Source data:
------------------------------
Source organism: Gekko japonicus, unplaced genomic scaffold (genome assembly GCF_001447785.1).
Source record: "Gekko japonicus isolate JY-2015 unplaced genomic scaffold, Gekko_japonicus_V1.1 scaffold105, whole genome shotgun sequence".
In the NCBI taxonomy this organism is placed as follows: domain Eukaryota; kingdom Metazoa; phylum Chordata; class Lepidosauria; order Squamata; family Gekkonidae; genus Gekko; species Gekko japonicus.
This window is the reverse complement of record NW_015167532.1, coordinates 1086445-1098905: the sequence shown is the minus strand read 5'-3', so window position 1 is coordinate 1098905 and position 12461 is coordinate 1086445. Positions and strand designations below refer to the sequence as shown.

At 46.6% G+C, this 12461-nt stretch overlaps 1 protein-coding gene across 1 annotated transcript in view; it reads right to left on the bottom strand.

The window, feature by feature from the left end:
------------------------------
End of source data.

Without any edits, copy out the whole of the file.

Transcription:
Source organism: Gekko japonicus, unplaced genomic scaffold (genome assembly GCF_001447785.1).
Source record: "Gekko japonicus isolate JY-2015 unplaced genomic scaffold, Gekko_japonicus_V1.1 scaffold105, whole genome shotgun sequence".
In the NCBI taxonomy this organism is placed as follows: domain Eukaryota; kingdom Metazoa; phylum Chordata; class Lepidosauria; order Squamata; family Gekkonidae; genus Gekko; species Gekko japonicus.
This window is the reverse complement of record NW_015167532.1, coordinates 1086445-1098905: the sequence shown is the minus strand read 5'-3', so window position 1 is coordinate 1098905 and position 12461 is coordinate 1086445. Positions and strand designations below refer to the sequence as shown.

At 46.6% G+C, this 12461-nt stretch overlaps 1 protein-coding gene across 1 annotated transcript in view; it reads right to left on the bottom strand.

The window, feature by feature from the left end: